Using Therapy Dogs in Schools: 8 Dos and Don’ts

Therapy dogs are not a new concept, but schools are using them in new and creative ways to meet the urgent needs of students.

As Education Week recently reported, educators have turned to school therapy dogs to help students manage stress, address mental health issues, and boost academic engagement.

But starting a school-based therapy dog ​​program isn’t just about putting a puppy in a classroom, experienced handlers say. And the process can be a little complicated to follow for a beginning principal, counselor, or teacher.

Here are some do’s and don’ts from educators who have been there.

Don’t Focus on Dog Breeds

There is a misconception that only certain breeds make good therapy dogs, said Helen Holmquist-Johnson, director of Human-Animal Bond in Colorado, a research center at Colorado State University that helps train and to select volunteer teachers to work in schools in the region.

“I think therapeutic work is inclusive of race,” she said. “We work with a number of dogs that you might not immediately think of as a therapy dog.”

In Loveland, Colorado, for example, owners bring many types of dogs to school, from tiny Chihuahuas to giant Bernese Mountain Dogs.

Holmquist-Johnson has also seen many mixed breeds adopted from animal shelters thrive in therapy dog ​​work. This includes blind dogs, three-legged dogs, and dogs that were neglected earlier in their lives. Sometimes students connect to dog stories, which makes the connection more meaningful, she said.

“When that happens, it’s really a very transformative story,” she said.

Focus on the dog’s temperament

The most important thing in selecting a therapy dog ​​is finding an animal that loves people, Holmquist-Johnson said.

Dogs should feel comfortable interacting with a variety of students and adults. They should also be engaging and friendly with people who may be shy or less comfortable around dogs, dog handlers told Education Week.

Once a dog is at work, schools should make sure he has plenty of breaks so he doesn’t feel overwhelmed in a high-sensory environment, said Jennifer VonLintel, a school counselor at the elementary school. BF Kitchen in Loveland. His therapy dog, a Cavalier King Charles spaniel named Toby, only comes to school one day a week to ensure he has the energy to be present with the students.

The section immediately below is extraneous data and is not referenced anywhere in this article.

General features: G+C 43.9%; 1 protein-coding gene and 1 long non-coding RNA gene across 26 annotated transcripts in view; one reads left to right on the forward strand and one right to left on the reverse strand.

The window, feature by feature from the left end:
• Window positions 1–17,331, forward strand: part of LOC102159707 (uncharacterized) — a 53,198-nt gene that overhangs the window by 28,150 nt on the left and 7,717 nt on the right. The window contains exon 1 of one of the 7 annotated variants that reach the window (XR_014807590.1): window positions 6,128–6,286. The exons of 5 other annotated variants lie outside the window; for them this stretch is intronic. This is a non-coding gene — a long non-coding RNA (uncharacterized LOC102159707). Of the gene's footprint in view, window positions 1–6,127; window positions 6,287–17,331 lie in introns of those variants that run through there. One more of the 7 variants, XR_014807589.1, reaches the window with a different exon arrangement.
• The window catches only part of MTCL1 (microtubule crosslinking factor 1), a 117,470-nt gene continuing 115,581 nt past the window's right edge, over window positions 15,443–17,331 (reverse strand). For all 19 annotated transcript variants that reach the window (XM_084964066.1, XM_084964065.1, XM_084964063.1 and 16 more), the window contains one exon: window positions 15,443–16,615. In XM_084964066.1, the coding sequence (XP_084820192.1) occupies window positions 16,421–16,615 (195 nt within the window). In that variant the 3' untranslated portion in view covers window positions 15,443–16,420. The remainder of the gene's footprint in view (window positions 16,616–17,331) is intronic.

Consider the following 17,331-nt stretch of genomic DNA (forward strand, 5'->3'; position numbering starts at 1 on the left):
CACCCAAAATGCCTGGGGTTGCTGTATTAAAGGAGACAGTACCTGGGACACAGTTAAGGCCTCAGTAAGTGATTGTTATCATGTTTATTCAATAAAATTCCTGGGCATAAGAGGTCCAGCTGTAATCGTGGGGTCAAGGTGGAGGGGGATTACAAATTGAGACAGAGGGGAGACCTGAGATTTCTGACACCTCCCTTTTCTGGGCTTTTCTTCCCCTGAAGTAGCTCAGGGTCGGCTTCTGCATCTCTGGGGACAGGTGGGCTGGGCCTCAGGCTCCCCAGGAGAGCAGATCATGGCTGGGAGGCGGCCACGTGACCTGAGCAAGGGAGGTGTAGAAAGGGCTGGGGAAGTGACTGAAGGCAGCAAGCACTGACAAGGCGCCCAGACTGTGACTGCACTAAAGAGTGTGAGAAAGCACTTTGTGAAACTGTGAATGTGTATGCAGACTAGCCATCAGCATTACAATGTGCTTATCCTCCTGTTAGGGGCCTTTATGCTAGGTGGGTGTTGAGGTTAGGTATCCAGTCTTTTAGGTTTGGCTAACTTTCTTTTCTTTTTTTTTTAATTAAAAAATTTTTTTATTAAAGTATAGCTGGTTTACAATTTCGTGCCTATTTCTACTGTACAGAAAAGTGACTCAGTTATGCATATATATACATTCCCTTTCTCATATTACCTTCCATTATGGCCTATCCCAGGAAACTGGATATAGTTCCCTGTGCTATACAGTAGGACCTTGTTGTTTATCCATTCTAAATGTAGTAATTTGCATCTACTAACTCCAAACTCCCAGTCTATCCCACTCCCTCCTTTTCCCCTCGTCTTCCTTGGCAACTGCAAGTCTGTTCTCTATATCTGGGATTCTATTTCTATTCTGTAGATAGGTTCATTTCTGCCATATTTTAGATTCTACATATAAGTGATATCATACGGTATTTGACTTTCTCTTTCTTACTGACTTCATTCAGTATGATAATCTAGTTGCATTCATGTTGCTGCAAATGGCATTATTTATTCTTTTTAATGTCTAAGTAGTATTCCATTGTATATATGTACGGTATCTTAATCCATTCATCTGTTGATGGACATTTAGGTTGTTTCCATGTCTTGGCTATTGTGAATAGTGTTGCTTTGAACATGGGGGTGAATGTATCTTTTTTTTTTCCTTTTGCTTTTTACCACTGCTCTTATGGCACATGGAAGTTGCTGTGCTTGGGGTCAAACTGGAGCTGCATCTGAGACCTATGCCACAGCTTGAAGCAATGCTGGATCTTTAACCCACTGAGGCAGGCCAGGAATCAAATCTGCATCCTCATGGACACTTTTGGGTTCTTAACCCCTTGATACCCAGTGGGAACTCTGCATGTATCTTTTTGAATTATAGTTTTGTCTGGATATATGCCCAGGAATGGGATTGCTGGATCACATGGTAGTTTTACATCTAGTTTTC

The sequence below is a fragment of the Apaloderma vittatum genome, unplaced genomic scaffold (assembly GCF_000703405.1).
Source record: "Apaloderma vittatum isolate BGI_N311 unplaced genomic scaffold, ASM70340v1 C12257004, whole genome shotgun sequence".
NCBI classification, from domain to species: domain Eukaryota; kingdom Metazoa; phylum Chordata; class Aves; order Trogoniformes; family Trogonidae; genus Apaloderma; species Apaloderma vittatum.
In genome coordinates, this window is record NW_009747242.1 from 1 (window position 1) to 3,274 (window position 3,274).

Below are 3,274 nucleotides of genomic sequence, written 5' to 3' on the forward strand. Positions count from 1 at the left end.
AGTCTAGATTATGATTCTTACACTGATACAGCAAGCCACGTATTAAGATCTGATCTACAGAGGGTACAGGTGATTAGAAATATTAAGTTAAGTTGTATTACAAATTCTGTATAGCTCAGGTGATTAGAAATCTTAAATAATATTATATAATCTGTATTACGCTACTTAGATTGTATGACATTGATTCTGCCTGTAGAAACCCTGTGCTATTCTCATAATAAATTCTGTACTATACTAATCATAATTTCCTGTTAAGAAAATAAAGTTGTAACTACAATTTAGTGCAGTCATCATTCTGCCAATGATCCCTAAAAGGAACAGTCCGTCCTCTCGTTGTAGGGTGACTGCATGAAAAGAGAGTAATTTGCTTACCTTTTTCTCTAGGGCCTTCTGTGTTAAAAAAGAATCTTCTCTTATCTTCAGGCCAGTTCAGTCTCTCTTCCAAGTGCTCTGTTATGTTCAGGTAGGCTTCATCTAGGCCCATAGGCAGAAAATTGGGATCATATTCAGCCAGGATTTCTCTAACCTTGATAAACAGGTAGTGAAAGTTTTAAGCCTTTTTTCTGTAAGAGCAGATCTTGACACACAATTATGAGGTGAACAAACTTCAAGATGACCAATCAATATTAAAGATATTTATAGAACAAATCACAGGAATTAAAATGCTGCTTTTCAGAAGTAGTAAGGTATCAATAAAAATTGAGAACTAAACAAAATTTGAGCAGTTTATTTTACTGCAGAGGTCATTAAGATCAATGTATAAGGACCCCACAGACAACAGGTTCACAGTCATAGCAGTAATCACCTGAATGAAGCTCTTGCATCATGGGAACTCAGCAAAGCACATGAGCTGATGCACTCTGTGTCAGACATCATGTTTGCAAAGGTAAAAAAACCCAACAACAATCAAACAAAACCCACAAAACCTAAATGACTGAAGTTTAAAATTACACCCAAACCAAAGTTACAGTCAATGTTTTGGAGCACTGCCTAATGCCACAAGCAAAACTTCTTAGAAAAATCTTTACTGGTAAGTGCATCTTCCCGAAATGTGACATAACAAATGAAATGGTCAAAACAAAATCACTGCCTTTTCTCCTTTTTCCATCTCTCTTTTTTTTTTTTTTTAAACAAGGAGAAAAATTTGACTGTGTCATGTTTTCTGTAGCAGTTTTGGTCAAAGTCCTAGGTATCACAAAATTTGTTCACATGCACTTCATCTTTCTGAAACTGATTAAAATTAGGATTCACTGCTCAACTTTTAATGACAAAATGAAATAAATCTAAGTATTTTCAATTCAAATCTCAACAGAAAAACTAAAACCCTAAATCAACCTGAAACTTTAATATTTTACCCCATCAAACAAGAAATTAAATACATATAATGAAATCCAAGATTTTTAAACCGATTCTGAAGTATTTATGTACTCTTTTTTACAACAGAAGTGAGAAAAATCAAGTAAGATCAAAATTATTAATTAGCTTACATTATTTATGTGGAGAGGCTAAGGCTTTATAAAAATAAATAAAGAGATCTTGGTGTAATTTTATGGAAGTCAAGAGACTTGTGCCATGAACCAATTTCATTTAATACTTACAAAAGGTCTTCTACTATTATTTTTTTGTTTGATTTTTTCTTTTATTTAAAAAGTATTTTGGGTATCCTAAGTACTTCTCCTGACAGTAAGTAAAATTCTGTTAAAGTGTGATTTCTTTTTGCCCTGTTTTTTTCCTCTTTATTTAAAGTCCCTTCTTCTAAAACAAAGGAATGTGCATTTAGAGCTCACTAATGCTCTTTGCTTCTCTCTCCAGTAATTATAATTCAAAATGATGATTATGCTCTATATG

Don’t Bring a Therapy Dog to a School Without Setting Goals

A school therapy dog ​​isn’t just a classroom pet, its owners said. They should have specific goals within a school.

In recent decades, educators have worked to directly involve dogs in therapy for students with disabilities. For example, a student can strengthen fine motor skills by removing beads from a dog’s soft coat. Or, a student who has difficulty perceiving relational cues from peers can practice recognizing the signs that a dog is relaxed and content.

The dogs also serve to encourage walking behavior, their owners said. Some schools include rules for interacting with dogs, such as how to greet them and how to respect their boundaries, in their school-wide behavioral expectations. Play time with a dog, such as a game of fetch, can also serve as a reward for improved behavior.

Designate a handler to monitor each dog’s interactions with students.

On-site therapy dogs may be familiar to the entire student body, but each pet should have a consistent adult handler, VonLintel.

Dog handlers are trained to interpret dogs’ body language, recognize when they need a break and get the most out of their interactions with students, she said. Passing a dog from one teacher to another is less effective and may be less safe if some of these adults are less familiar with its training and physical signals.

Don’t assume your school needs its own dog

Schools don’t necessarily need to train and manage their own dog on site, VonLintel said.

Trainers with trained volunteer dog handlers who bring their own dogs and handle things like training, certification and insurance.

Schools can contact local volunteer handler groups or consult organizations like Pet Partners or the American Kennel Club to locate teams.

Find a great training program

School dogs must be trained in a specialized therapy dog ​​program that exposes them to a variety of unfamiliar people and situations.

They must be comfortable using wheelchairs and other mobility devices, and they must know how to respond quickly and consistently to their handlers, trainers said.

Don’t Ignore Student Limitations

Schools should consult with parents and educators to be aware of students who have allergies or aversions to dogs, avoiding specific classrooms or situations where four-legged friends might not be welcome, they said. the experts.

Administrators should also be aware of any service dogs or guide dogs used by students with disabilities and ensure that it will be safe and non-disruptive to have the animals in the same room, they said.

Get Insurance Coverage for School Therapy Dogs

Therapy dog ​​insurance covers liability costs if animals injure a person. If a therapy dog ​​is managed by the school or one of its employees, this insurance may come from a professional organization, such as a school social worker organization, from the school’s existing insurance plan , a master’s home insurance or a supplementary plan. depending on various state and local laws.


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